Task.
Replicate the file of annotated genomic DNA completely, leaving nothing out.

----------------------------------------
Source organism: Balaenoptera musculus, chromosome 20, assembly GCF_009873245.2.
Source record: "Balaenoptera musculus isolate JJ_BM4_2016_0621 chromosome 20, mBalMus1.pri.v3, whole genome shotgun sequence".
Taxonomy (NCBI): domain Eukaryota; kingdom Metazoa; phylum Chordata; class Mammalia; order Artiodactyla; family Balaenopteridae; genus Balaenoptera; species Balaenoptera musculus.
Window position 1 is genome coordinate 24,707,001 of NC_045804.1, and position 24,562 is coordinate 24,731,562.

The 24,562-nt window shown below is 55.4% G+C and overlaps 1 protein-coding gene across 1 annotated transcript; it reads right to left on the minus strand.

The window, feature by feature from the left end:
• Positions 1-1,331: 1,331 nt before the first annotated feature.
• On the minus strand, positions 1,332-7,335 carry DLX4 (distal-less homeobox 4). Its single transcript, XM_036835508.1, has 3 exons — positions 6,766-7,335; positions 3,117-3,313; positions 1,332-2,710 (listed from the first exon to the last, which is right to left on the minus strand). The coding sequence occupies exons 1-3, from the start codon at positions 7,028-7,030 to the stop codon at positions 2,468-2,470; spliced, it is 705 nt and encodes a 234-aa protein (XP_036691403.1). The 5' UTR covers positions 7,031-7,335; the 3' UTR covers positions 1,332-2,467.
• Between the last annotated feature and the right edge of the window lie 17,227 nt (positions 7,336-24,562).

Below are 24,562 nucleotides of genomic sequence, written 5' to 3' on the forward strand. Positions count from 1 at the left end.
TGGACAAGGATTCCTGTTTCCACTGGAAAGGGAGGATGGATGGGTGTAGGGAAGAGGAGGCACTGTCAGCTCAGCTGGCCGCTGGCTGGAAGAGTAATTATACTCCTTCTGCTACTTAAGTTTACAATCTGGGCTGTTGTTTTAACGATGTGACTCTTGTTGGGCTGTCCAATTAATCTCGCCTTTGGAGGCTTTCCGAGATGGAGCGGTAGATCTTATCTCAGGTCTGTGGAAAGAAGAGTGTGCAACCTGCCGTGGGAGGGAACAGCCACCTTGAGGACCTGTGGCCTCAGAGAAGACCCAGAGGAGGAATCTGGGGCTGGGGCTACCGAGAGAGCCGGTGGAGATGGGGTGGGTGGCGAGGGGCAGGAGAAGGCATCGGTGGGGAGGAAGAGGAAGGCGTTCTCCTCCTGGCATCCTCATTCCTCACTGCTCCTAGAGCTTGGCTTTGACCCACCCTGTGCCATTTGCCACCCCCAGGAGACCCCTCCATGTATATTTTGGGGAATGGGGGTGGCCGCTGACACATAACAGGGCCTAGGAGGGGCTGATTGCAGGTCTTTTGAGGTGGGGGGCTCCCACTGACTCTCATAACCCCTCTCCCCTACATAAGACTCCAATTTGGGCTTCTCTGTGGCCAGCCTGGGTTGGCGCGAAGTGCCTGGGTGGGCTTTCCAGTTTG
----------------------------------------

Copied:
Source organism: Balaenoptera musculus, chromosome 20, assembly GCF_009873245.2.
Source record: "Balaenoptera musculus isolate JJ_BM4_2016_0621 chromosome 20, mBalMus1.pri.v3, whole genome shotgun sequence".
Taxonomy (NCBI): domain Eukaryota; kingdom Metazoa; phylum Chordata; class Mammalia; order Artiodactyla; family Balaenopteridae; genus Balaenoptera; species Balaenoptera musculus.
Window position 1 is genome coordinate 24,707,001 of NC_045804.1, and position 24,562 is coordinate 24,731,562.

The 24,562-nt window shown below is 55.4% G+C and overlaps 1 protein-coding gene across 1 annotated transcript; it reads right to left on the minus strand.

The window, feature by feature from the left end:
• Positions 1-1,331: 1,331 nt before the first annotated feature.
• On the minus strand, positions 1,332-7,335 carry DLX4 (distal-less homeobox 4). Its single transcript, XM_036835508.1, has 3 exons — positions 6,766-7,335; positions 3,117-3,313; positions 1,332-2,710 (listed from the first exon to the last, which is right to left on the minus strand). The coding sequence occupies exons 1-3, from the start codon at positions 7,028-7,030 to the stop codon at positions 2,468-2,470; spliced, it is 705 nt and encodes a 234-aa protein (XP_036691403.1). The 5' UTR covers positions 7,031-7,335; the 3' UTR covers positions 1,332-2,467.
• Between the last annotated feature and the right edge of the window lie 17,227 nt (positions 7,336-24,562).

Below are 24,562 nucleotides of genomic sequence, written 5' to 3' on the forward strand. Positions count from 1 at the left end.
TGGACAAGGATTCCTGTTTCCACTGGAAAGGGAGGATGGATGGGTGTAGGGAAGAGGAGGCACTGTCAGCTCAGCTGGCCGCTGGCTGGAAGAGTAATTATACTCCTTCTGCTACTTAAGTTTACAATCTGGGCTGTTGTTTTAACGATGTGACTCTTGTTGGGCTGTCCAATTAATCTCGCCTTTGGAGGCTTTCCGAGATGGAGCGGTAGATCTTATCTCAGGTCTGTGGAAAGAAGAGTGTGCAACCTGCCGTGGGAGGGAACAGCCACCTTGAGGACCTGTGGCCTCAGAGAAGACCCAGAGGAGGAATCTGGGGCTGGGGCTACCGAGAGAGCCGGTGGAGATGGGGTGGGTGGCGAGGGGCAGGAGAAGGCATCGGTGGGGAGGAAGAGGAAGGCGTTCTCCTCCTGGCATCCTCATTCCTCACTGCTCCTAGAGCTTGGCTTTGACCCACCCTGTGCCATTTGCCACCCCCAGGAGACCCCTCCATGTATATTTTGGGGAATGGGGGTGGCCGCTGACACATAACAGGGCCTAGGAGGGGCTGATTGCAGGTCTTTTGAGGTGGGGGGCTCCCACTGACTCTCATAACCCCTCTCCCCTACATAAGACTCCAATTTGGGCTTCTCTGTGGCCAGCCTGGGTTGGCGCGAAGTGCCTGGGTGGGCTTTCCAGTTTG